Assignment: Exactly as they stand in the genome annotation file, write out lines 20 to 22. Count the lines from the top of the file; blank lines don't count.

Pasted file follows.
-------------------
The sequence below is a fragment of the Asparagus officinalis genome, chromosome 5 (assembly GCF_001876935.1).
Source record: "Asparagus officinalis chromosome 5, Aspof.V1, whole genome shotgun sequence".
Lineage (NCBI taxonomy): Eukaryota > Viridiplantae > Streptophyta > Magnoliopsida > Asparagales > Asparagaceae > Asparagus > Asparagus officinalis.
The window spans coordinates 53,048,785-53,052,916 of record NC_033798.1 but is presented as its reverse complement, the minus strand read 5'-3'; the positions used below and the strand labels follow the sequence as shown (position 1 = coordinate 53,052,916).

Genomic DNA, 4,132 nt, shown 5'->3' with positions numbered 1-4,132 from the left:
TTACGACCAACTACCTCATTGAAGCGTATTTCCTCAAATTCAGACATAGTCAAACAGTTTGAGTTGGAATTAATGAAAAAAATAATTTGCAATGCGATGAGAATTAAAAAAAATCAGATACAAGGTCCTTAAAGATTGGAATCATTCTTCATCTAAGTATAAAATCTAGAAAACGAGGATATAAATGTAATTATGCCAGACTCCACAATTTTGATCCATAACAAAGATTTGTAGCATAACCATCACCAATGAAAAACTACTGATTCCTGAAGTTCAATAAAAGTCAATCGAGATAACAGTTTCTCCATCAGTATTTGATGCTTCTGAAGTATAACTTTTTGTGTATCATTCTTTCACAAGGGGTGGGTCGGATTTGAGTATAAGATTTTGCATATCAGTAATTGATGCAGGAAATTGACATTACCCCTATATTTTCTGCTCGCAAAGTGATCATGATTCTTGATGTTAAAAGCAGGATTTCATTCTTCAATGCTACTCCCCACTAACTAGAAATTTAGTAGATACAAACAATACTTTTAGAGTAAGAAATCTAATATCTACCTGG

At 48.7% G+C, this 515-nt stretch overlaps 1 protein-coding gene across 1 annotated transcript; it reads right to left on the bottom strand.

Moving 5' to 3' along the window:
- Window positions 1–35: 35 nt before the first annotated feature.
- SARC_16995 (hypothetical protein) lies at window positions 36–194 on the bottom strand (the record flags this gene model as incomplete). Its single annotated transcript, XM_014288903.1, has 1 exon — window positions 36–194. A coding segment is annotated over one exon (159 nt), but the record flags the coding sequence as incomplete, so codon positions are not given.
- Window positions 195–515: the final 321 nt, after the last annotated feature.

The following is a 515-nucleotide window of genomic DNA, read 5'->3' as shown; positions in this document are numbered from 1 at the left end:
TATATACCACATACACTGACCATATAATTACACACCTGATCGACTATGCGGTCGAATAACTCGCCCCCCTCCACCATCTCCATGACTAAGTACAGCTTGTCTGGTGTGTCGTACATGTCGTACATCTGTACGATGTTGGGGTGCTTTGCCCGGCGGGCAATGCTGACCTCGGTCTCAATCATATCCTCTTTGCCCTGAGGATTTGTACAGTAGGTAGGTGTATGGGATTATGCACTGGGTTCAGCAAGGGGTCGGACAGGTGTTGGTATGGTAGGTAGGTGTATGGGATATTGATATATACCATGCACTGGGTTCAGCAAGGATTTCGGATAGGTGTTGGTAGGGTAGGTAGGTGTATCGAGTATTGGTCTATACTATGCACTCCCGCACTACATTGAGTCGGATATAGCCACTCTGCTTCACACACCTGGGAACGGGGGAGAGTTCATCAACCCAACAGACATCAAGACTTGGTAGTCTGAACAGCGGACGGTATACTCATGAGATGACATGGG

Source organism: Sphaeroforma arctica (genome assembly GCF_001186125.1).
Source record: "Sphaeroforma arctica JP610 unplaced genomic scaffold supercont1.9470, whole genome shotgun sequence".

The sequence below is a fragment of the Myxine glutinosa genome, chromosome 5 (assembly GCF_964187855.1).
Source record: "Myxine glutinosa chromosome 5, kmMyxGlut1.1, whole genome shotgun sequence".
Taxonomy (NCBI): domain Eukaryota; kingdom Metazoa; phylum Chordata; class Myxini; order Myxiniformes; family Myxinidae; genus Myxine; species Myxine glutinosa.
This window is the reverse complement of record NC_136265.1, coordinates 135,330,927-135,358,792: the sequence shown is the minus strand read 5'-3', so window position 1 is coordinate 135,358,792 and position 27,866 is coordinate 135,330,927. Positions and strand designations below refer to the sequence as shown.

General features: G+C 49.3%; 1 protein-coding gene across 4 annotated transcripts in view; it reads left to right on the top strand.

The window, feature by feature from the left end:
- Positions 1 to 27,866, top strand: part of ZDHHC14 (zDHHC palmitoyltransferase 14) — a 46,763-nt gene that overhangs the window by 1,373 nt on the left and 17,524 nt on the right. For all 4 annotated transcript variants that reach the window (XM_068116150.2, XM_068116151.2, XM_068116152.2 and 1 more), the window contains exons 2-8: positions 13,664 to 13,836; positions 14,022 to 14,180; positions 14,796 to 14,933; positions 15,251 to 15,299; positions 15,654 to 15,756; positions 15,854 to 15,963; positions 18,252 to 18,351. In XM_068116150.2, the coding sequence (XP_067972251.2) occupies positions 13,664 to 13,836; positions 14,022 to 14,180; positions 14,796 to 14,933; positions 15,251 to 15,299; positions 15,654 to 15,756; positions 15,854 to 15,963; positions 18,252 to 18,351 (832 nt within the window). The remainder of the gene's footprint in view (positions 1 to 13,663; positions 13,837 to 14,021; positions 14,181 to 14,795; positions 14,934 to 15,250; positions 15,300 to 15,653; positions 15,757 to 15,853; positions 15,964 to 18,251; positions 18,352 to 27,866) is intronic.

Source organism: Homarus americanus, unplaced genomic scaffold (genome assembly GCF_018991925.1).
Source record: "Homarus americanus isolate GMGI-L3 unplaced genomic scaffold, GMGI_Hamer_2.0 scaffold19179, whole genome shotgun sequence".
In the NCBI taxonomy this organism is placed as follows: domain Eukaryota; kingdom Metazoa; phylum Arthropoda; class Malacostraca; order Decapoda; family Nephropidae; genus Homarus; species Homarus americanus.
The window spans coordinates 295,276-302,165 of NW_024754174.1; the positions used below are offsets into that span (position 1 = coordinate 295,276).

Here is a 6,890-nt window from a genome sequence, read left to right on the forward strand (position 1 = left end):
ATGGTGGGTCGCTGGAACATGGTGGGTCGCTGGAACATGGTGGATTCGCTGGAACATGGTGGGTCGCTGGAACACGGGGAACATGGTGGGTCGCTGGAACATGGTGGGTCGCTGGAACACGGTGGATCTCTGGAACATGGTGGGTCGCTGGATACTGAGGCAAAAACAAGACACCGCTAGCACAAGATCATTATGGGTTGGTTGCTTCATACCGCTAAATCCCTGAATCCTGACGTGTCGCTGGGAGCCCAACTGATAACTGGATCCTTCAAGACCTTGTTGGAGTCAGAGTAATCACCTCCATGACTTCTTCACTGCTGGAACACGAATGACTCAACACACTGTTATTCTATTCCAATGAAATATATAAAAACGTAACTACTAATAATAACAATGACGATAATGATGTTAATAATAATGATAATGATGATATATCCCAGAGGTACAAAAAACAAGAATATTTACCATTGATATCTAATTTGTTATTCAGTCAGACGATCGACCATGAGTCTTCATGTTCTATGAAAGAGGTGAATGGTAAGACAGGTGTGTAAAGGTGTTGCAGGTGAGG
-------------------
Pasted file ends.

General features: G+C 49.3%; 1 protein-coding gene across 4 annotated transcripts in view; it reads left to right on the top strand.

The window, feature by feature from the left end:
- Positions 1 to 27,866, top strand: part of ZDHHC14 (zDHHC palmitoyltransferase 14) — a 46,763-nt gene that overhangs the window by 1,373 nt on the left and 17,524 nt on the right. For all 4 annotated transcript variants that reach the window (XM_068116150.2, XM_068116151.2, XM_068116152.2 and 1 more), the window contains exons 2-8: positions 13,664 to 13,836; positions 14,022 to 14,180; positions 14,796 to 14,933; positions 15,251 to 15,299; positions 15,654 to 15,756; positions 15,854 to 15,963; positions 18,252 to 18,351. In XM_068116150.2, the coding sequence (XP_067972251.2) occupies positions 13,664 to 13,836; positions 14,022 to 14,180; positions 14,796 to 14,933; positions 15,251 to 15,299; positions 15,654 to 15,756; positions 15,854 to 15,963; positions 18,252 to 18,351 (832 nt within the window). The remainder of the gene's footprint in view (positions 1 to 13,663; positions 13,837 to 14,021; positions 14,181 to 14,795; positions 14,934 to 15,250; positions 15,300 to 15,653; positions 15,757 to 15,853; positions 15,964 to 18,251; positions 18,352 to 27,866) is intronic.